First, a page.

Case Studies

Reform for espionage law proposed

by Mark Rowe

The UK needs reform of its laws covering espionage (spying) and unauthorised disclosures (leaks), according to a report from the Law Commission. The Commission, a statutory body that makes recommendations to government, says that it agrees with the Russia report, published by the Intelligence and Security Committee of Parliament in July, that pointed to a need for reform of the Official Secrets Act so that espionage can be properly prosecuted. That was featured in the September 2020 print edition of Professional Security magazine.

Prof Penney Lewis, Criminal Law Commissioner, said: “In the last twenty years, the world has moved on but these vital laws protecting our national security have not kept up. They are in urgent need of reform. Our recommendations will help to give the Government the tools it needs to respond to espionage and leaks, whilst also being proportionate and protecting individuals’ human rights.”

The Commission argues that the Official Secrets Acts that cover spying and leaks are no longer fit for purpose. While the most recent law dates from 1989, the Official Secrets Act 1911 still provides the principal legal protection in the UK against espionage (whether by trespassing, such as on official dockyards, or, later, airfields; or gathering information and passing it on), despite the fact the 1911 Act was passed in the era of the German Kaiser and telegrams. For one thing, technology has changed the nature of espionage and leaks: hostile states can conduct cyber-attacks on the UK through multiple servers across multiple countries. At the same time, the potential impact of spying and leaks has increased: a single disclosure could contain terabytes of data.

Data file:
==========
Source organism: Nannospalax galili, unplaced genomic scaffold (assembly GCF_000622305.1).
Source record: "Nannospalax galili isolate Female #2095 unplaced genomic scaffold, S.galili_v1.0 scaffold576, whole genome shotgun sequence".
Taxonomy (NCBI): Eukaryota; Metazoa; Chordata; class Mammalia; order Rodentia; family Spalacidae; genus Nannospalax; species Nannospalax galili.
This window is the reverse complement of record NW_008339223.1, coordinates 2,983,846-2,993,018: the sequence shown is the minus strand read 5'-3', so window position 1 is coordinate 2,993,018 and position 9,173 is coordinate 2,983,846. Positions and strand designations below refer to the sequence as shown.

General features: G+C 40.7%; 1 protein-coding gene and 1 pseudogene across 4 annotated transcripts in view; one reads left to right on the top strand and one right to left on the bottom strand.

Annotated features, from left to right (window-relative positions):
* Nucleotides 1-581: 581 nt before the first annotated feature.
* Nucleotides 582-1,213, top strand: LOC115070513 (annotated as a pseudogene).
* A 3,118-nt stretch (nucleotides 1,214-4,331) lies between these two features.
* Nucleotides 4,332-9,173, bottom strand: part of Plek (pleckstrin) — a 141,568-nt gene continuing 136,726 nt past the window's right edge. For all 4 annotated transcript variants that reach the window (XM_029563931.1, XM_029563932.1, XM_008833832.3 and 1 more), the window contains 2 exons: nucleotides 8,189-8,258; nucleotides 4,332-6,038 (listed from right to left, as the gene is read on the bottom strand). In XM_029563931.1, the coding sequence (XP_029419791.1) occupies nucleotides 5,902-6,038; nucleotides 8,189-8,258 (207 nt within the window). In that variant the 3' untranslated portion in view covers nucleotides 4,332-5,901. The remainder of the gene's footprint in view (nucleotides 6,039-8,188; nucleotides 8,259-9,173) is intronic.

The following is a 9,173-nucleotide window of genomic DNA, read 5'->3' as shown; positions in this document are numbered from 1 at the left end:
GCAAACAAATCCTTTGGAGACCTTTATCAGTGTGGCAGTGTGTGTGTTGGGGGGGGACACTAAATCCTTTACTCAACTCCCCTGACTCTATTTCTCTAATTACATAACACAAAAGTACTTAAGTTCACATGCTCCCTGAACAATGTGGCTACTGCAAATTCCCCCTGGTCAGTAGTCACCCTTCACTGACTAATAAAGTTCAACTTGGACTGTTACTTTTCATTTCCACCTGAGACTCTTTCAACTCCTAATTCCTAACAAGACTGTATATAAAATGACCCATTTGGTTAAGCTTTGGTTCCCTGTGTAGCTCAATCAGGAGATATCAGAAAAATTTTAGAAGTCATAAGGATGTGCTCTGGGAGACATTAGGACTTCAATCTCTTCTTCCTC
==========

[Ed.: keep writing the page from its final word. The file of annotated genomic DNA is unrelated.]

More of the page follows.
Also, as some of the language of the Official Secrets Acts is archaic, the Commission recommends replacing the word “enemy” with “foreign power”, which could include terrorist groups and companies controlled by a state.

For the full 274-page review of protection of official data, visit https://www.lawcom.gov.uk/project/protection-of-official-data/.

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